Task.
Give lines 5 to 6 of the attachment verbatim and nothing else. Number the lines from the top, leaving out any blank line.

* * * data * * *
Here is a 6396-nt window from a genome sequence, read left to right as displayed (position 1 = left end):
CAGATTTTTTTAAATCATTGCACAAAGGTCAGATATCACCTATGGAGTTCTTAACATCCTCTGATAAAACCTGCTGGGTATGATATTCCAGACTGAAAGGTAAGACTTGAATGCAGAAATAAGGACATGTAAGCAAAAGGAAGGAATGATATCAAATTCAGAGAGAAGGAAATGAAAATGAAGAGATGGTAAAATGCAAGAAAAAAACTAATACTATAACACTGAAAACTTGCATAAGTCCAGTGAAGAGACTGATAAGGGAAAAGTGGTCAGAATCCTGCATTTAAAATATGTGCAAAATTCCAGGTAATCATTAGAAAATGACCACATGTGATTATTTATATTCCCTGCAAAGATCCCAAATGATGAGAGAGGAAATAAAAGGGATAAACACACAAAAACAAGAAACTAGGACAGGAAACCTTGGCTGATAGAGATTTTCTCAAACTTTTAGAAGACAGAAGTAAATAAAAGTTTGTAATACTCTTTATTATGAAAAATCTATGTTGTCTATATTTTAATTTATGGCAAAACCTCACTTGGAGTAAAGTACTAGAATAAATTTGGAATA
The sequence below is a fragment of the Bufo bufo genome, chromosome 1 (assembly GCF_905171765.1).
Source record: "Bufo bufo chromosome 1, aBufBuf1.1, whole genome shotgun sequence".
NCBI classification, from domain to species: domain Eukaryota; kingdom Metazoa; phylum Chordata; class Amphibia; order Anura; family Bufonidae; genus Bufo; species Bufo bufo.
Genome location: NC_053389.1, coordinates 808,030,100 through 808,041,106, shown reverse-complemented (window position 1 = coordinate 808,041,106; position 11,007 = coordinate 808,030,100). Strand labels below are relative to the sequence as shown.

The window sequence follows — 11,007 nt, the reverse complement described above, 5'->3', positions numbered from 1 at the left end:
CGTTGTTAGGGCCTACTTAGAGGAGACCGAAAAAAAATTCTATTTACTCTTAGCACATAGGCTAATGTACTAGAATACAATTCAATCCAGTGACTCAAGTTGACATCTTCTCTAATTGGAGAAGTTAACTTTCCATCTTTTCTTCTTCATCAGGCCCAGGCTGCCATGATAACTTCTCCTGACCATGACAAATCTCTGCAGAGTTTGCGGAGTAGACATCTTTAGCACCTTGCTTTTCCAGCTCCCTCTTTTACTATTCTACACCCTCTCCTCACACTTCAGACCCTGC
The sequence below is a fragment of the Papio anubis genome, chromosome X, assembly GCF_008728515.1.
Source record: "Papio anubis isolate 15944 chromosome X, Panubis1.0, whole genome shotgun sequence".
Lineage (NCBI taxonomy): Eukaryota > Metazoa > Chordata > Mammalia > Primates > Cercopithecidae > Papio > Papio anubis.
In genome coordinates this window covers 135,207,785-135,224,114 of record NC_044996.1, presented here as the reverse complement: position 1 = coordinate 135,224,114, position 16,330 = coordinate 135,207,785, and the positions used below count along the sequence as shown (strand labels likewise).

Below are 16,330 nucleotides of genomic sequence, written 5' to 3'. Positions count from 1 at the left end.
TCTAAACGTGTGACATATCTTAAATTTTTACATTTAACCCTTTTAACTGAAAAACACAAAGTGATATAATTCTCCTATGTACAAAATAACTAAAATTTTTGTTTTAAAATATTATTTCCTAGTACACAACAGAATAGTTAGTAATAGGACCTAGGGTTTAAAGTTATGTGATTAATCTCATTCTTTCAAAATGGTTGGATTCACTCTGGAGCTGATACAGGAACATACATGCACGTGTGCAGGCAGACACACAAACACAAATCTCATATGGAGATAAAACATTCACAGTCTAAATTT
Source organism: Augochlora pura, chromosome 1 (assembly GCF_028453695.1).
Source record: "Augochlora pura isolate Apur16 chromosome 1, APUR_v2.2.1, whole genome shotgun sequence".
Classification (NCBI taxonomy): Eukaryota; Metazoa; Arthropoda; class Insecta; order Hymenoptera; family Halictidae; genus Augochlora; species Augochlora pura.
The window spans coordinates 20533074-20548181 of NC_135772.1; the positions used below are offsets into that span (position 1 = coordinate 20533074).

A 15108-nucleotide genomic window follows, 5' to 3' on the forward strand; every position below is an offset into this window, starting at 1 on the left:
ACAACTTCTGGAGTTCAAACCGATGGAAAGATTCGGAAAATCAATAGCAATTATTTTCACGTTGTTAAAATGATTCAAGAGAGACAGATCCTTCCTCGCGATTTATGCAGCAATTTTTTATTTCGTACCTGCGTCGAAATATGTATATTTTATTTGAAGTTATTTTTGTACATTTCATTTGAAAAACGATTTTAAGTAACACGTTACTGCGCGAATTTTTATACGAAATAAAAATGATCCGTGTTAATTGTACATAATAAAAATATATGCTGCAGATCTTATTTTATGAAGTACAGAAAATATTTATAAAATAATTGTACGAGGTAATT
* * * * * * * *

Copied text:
NCBI classification, from domain to species: domain Eukaryota; kingdom Metazoa; phylum Chordata; class Amphibia; order Anura; family Bufonidae; genus Bufo; species Bufo bufo.
Genome location: NC_053389.1, coordinates 808,030,100 through 808,041,106, shown reverse-complemented (window position 1 = coordinate 808,041,106; position 11,007 = coordinate 808,030,100). Strand labels below are relative to the sequence as shown.